Blackburnian Warbler Identification Tips
(Credit: U. S. Geological Survey)
General Information
- Small, active, insect-eating bird
- Mostly forages very high in the canopy
- Thin, pointed bill
- Dark legs

Adult male alternate
- Black crown and cheeks
- Fiery orange forehead, supercilium, side of neck,
  throat, and breast
- Black nape, back and wings
- White patch on wing
- White streaks on back
- Lower breast faintly tinged with orange becoming
  white on undertail coverts
- Fine black streaks on sides of breast to flanks

Female, basic and immature
- Pale orange to yellow face and breast
- Crown, cheek, and upperparts brownish-olive
- Pale streaks on darker back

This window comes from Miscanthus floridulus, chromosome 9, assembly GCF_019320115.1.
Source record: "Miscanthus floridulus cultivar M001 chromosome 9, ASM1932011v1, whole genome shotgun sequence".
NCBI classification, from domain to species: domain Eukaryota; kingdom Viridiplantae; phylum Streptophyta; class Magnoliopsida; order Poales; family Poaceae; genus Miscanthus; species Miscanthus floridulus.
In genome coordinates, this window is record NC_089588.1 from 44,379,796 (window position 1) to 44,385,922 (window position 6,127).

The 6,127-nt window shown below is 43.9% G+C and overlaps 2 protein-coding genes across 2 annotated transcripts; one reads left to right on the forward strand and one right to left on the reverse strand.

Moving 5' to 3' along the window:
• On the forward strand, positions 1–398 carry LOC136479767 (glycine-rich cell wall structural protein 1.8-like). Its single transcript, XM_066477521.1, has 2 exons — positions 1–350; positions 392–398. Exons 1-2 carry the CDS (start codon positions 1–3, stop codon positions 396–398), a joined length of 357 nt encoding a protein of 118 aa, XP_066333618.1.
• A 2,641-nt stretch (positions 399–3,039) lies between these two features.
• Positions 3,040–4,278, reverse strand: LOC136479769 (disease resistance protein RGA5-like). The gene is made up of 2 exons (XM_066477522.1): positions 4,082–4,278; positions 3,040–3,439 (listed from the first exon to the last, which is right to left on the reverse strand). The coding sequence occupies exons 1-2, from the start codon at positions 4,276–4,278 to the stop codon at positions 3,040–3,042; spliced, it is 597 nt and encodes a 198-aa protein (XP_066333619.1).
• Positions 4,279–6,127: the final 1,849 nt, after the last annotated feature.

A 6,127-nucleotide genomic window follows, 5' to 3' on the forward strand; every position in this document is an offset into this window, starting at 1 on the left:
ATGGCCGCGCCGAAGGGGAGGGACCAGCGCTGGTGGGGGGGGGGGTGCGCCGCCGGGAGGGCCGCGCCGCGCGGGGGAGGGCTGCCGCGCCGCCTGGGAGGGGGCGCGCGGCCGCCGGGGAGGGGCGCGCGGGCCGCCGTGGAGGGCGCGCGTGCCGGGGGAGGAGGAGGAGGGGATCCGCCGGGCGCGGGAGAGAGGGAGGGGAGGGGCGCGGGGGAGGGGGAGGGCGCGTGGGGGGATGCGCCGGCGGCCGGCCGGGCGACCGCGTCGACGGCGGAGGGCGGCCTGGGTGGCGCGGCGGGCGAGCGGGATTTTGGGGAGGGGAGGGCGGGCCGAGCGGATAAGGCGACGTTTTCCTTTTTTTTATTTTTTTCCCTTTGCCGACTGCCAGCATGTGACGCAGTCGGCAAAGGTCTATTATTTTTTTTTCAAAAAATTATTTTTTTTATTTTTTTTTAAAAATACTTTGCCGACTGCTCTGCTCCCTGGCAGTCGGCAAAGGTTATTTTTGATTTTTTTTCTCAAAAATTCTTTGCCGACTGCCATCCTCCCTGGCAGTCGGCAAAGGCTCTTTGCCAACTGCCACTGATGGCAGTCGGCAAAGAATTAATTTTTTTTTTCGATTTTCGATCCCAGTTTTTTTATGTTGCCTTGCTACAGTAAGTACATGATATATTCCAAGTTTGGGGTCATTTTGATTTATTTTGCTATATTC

- Two white wing bars
- White belly and undertail coverts
- Faint, dark streaks on sides

Similar species
In alternate plumage, the bright orange throat and face pattern of the male are diagnostic. Often, the face pattern cannot be seen as the bird forages high in the canopy. However, the orange breast and black streaks on the sides are distinctive.

Female and immature plumages are duller but can be distinguished by the broad yellow supercilium contrasting with the brownish crown and cheek. In fall, Black-throated Green Warbler is similar but has a greenish cheek and crown that don't contrast much with the yellow supercilium.

Townsend's Warbler also has a broad yellow supercilium but has a darker cheek and crown making the face pattern appear much more striking. Both Townsend's and Black-throated Green Warblers lack the pale streaks on the back of the Blackburnian.
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